Oliver Tambo, the late ANC president, (who always preferred to be known as acting president as a sign of respect for imprisoned Nelson Mandela) once warned the ANC about the dangers of power and how people would turn against the state as they demand services: “Comrades, you might think that it is very difficult to wage a liberation struggle. Wait until you are in power. I might be dead by then. At that stage, you will realise that it is actually more difficult to keep the power than to wage a liberation war. People will be expecting a lot of...
Oliver Tambo, the late ANC president, (who always preferred to be known as acting president as a sign of respect for imprisoned Nelson Mandela) once warned the ANC about the dangers of power and how people would turn against the state as they demand services:

“Comrades, you might think that it is very difficult to wage a liberation struggle. Wait until you are in power. I might be dead by then. At that stage, you will realise that it is actually more difficult to keep the power than to wage a liberation war. People will be expecting a lot of services from you. You will have to satisfy the various demands of the masses of our people…”

It’s nearly 27 years since Tambo died, on the eve of our freedom, and he seemed to have a premonition about what was going to happen when the ANC was in power.

Indeed our country is in crisis, politically and economically. At the centre of it all are Eskom and South African Airways – the two children in the family of state-owned enterprises (SOEs) that refused to come out of the sick bed.

The two SOEs are a financial drain and liability to taxpayers, who have to frequently dig deeper into their pockets to save them. The entities are dragging everybody down.

We are reaping the fruits of state capture that ran amok during the “nine wasted years” – the period in which the state was being ravaged by merciless corruption vultures, who were hellbent on pursuing a selfish agenda to denude our country of every resource it had. By the time everybody woke up, it was too late and the damage was done – the kitty was empty.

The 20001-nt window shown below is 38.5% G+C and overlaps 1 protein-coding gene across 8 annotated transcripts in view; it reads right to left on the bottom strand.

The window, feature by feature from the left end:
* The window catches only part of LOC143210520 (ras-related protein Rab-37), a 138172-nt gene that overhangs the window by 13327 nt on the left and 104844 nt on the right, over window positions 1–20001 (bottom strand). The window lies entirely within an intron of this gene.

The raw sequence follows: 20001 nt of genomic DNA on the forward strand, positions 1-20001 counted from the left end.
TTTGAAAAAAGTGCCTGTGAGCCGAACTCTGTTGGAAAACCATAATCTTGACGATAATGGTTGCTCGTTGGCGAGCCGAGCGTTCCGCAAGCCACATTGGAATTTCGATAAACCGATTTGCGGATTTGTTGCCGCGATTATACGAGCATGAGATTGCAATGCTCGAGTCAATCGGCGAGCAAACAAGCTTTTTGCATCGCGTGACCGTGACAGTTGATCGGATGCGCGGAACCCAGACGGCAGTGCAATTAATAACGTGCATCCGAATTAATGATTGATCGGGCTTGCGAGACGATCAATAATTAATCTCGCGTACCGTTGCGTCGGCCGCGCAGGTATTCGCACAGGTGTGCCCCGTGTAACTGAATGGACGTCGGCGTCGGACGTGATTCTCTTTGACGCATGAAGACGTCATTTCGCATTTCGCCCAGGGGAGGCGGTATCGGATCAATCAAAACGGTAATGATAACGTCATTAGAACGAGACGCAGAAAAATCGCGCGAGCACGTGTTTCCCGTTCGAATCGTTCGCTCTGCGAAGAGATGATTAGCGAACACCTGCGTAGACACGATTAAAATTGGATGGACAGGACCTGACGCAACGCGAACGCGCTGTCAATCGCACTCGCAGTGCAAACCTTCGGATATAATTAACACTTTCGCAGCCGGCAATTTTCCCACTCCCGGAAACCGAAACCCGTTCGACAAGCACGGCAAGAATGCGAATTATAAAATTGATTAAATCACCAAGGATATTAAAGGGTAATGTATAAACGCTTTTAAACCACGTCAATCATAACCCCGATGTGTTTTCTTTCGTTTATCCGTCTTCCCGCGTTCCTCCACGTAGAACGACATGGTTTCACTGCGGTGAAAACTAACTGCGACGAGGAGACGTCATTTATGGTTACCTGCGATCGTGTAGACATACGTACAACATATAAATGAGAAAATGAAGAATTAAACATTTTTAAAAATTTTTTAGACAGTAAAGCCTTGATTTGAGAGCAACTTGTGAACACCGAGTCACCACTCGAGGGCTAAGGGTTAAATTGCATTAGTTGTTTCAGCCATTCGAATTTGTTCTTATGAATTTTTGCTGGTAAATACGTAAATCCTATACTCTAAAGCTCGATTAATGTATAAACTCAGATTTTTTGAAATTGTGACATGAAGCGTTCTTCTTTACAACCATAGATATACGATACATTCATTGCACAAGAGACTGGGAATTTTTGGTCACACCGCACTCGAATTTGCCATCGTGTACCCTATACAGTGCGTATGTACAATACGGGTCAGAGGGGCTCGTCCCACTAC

Now, Eskom and SAA are threatening to derail a great mega project led by Cyril Ramaphosa to put this country back on track to socioeconomic stability and prosperity. Potential investors withhold their money because Eskom’s load shedding does not give them hope things will improve soon. Who can blame them?

Ramaphosa is faced with the mammoth task of restoring people’s hope, but there are many odds against him.

He must revive the state’s capacity to deliver – a promise made by ANC forebears at the Congress of the People in Kliptown in 1955. But the conditions have changed from when the Freedom Charter was launched and everybody spoke with one voice. There are many contradictions within the ANC, brought about by the attainment of state power, something that Tambo alluded to.

Many want Ramaphosa to be more decisive: taking tangible action such as jailing the thieves. But it’s not easy.

Ramaphosa is constrained because in our democracy, any interference in the criminal justice system is a no-no. He cannot instruct the NPA to prosecute individuals mentioned in the Commission of Inquiry into State Capture without causing a constitutional crisis.

Perhaps we expected too much from Ramaphosa. Maybe we must first answer the question that then-imprisoned John the Baptist asked Jesus: is Ramaphosa the messiah we had been waiting for, or should we expect someone else?

Ramaphosa is yet to show us that under him the blind can see, the lame can walk, those with leprosy are cleansed, the deaf can hear and the good news is proclaimed to the poor.

Not that we expect supernatural miracles from him.

Perhaps his task is merely to stop Pharaoh, while the real Moses is still coming to take us to the land of milk and honey.

We might be expecting too much from Ramaphosa_1

Eric Naki

For more news your way, download The Citizen’s app for iOS and Android.